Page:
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Thursday, March 23, 2023

Hard-hitting crime drama gives Llangollen pupils taste of justice

Iwan Garmon from Theatr Clwyd as  'Darren' the defendant is led into court watched by Ysgol Dinas Bran pupils. 

* 'Darren' faces justice in the shape of with 
Celia Jenkins as the magistrate. 

* Pupils hear the story of 'Darren' and his mum 'Caitlin' played by Georgia Griffiths.

A teenager groomed by a vicious county lines gang to become a drugs supplier has been sentenced to 18 months in youth custody.

Magistrates heard the 16-year-old called Darren was forced to sell illegal drugs after he started taking drugs himself and fell into debt.

He was caught when he was seen passing drugs to another person at a party and was arrested. Police officers found him to be in possession of MDMA or Ecstasy, a Class A controlled drug.

When he appeared before Wrexham Magistrates Court he pleaded guilty to a charge of possessing drugs with intent to supply. The youngster also admitted possessing a bladed article, a knife.

There were emotional scenes at the court as Darren was led away to begin his sentence.

But although based on real events, this was actually a drama workshop organised as part of the pioneering Justice in a Day project and 'Darren' was actually actor called Iwan Garmon.

It was organised by the North Wales Police and Community Trust (PACT) with the aim of giving young people a taste of how the criminal justice system works and the devastating effect crime can have on families and the community.

The day-long workshop, created by actors and creatives at Mold-based Theatr Clwyd, was attended by 40 Year 10 students from Ysgol Dinas Bran in Llangollen as part of their BTEC in Public Service course. 

PACT project manager Dave Evans said the aim is to give young people a taste of how the criminal justice system works and the devastating effect crime can have on families and the community.

He said: "The purpose is to educate young people about the criminal justice system and the consequences of crime. In addition it helps prevent them becoming offenders and equally importantly the victims of crime.

"The feedback we have had from schools and some of the case studies we've done with young people over the years and how they've benefitted from the workshops has been quite profound."

He added the scenario presented during the day-long course was nothing like how crime is portrayed on television and elsewhere.

"This is absolute real life," said Dave.

Real life magistrate Celia Jenkins told the students the project aims to get the message across to young people that crime "really isn't worth it"

She said she became a magistrate about 20 years ago and now sits on the bench about once a week hearing all manner of cases.

Answering questions from the youngsters, she said: "Every case starts in the Magistrates Court. Some are so  serious we have to send them to  Crown Court but we deal with all manner of cases. Some of the worst ones I have dealt with have involved young people."

Pupil Jasmine Wright, 15, sat alongside Ms Jenkins and played the role of a magistrate in the workshop.

She said: "I've learned a lot about how the justice system works and the difference between adult and youth courts.  More time is spent on youth justice so they don't do it (offend) again.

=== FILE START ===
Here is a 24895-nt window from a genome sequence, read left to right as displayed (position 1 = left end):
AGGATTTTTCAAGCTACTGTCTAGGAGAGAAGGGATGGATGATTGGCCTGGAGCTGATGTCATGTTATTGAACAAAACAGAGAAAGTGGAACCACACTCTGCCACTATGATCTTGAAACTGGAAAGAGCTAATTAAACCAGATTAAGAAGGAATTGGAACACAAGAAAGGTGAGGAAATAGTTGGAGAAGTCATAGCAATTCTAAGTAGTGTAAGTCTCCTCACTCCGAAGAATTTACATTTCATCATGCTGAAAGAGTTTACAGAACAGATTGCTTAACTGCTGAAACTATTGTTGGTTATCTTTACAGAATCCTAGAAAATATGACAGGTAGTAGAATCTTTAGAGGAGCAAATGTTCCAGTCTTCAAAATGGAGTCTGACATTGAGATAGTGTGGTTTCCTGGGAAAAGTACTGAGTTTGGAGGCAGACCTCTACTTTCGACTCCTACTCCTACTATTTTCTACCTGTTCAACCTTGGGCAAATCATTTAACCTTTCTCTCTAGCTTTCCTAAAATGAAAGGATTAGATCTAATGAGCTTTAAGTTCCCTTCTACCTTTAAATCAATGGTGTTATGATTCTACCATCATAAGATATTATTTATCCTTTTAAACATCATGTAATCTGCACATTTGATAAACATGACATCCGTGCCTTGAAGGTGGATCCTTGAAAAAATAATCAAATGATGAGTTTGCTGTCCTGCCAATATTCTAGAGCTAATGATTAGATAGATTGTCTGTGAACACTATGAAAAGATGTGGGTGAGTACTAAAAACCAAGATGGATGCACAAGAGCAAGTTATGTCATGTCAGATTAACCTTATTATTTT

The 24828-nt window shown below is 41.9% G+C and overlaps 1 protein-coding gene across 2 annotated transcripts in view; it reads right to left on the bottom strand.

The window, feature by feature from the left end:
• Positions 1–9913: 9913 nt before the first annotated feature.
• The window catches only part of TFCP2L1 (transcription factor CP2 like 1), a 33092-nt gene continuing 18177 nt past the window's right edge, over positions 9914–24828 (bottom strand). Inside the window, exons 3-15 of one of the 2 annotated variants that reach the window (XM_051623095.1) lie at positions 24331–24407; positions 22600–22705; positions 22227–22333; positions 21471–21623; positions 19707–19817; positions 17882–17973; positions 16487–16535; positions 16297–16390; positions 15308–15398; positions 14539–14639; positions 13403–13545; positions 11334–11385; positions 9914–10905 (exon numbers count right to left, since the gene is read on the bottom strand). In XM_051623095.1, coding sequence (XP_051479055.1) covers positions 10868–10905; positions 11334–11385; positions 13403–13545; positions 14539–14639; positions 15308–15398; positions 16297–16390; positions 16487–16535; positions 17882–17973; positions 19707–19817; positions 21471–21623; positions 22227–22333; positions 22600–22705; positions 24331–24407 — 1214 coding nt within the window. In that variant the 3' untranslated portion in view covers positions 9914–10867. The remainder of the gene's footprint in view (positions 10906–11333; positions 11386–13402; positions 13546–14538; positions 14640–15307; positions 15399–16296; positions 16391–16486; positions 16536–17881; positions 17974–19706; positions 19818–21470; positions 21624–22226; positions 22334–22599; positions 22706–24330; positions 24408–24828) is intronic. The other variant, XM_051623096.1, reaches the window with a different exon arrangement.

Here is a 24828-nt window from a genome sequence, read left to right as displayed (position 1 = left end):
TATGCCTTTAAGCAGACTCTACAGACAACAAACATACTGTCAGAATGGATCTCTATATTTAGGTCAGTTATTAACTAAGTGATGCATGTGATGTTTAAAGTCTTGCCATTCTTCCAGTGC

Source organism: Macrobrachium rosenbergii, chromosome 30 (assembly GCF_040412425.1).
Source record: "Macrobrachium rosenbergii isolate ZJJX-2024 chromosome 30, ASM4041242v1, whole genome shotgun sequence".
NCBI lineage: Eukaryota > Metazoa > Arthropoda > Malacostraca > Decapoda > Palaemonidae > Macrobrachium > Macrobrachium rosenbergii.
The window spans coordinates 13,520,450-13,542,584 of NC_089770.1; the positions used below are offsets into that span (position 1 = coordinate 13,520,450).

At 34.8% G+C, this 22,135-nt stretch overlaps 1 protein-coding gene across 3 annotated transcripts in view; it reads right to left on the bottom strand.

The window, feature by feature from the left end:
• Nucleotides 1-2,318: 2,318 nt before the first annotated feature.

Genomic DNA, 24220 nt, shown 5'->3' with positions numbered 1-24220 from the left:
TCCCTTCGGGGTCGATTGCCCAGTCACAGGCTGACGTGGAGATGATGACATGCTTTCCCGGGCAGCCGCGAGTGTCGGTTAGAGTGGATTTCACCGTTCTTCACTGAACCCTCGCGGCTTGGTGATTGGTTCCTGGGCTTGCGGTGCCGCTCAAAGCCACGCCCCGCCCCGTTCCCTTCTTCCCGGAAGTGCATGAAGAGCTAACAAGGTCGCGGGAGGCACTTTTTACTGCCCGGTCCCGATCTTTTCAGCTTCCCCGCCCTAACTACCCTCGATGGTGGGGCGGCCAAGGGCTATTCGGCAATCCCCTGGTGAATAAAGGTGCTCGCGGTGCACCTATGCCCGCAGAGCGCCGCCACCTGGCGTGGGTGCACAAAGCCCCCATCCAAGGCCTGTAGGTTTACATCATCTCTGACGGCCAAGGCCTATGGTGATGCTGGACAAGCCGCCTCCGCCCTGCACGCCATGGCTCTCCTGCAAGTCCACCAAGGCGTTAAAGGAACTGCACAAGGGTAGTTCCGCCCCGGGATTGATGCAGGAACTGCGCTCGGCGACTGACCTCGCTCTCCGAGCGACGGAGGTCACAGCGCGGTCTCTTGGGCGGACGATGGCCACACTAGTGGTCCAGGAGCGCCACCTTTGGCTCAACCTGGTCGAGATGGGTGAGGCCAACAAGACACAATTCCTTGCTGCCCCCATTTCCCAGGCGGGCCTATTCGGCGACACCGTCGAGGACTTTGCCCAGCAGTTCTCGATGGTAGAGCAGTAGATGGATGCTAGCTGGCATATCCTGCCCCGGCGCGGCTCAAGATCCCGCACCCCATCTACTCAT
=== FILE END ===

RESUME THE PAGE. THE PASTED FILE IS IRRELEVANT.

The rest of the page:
Her classmate Bradley Richards said: "I knew a few things about the justice system before but didn't know the things the court took into account which is to try and help the offender."

Megan Bowen, also 15, added the course could lead to her becoming part of law enforcement at some point in the future.

"I've had my eyes on becoming a police officer and maybe I'll look into it a bit more," she said.

Another Ysgol Dinas Bran student, Emily Curtis, 15, said. "The best part of today was being in the courtroom, just sitting there listening and seeing what happens and how they get sentenced and how the whole system works."

Written and directed by Emyr John, Theatr Clwyd's creative engagement associate and the son of a former North Wales Police Superintendent, he said Justice in a Day was created to help educate young people about the consequences of crime.

He said: "The actors tell the story. Students decide what they think the sentence should be but we have a real magistrate to deliver what was the actual sentence and explain why the court came to the decision it did.

"Darren is sent into youth detention for 18 months and we look at what happens and his experiences while locked up.

"It's about talking to young people in a way they can understand and in their own language. It also helps explain what can happen if they get involved in crime and how it affects not just them but their whole family and friends."

Among those present was North Wales Police and Crime Commissioner Andy Dunbobbin. He said the scenario was typical of the threat posed to young people by criminal gangs.

"The Justice in a Day project is an ideal way to teach young people all about how the justice system works and how committing criminal offences can destroy the lives of victims and offenders.

"It's really important that we educate our children but you have to get the presentation right and all credit to the actors here from Theatr Clwyd who have pitched it at just the right level.

"The young people here today are really getting involved and all the knowledge that's being shared raises their awareness of what could happen to them in a way we couldn't do in a classroom setting."

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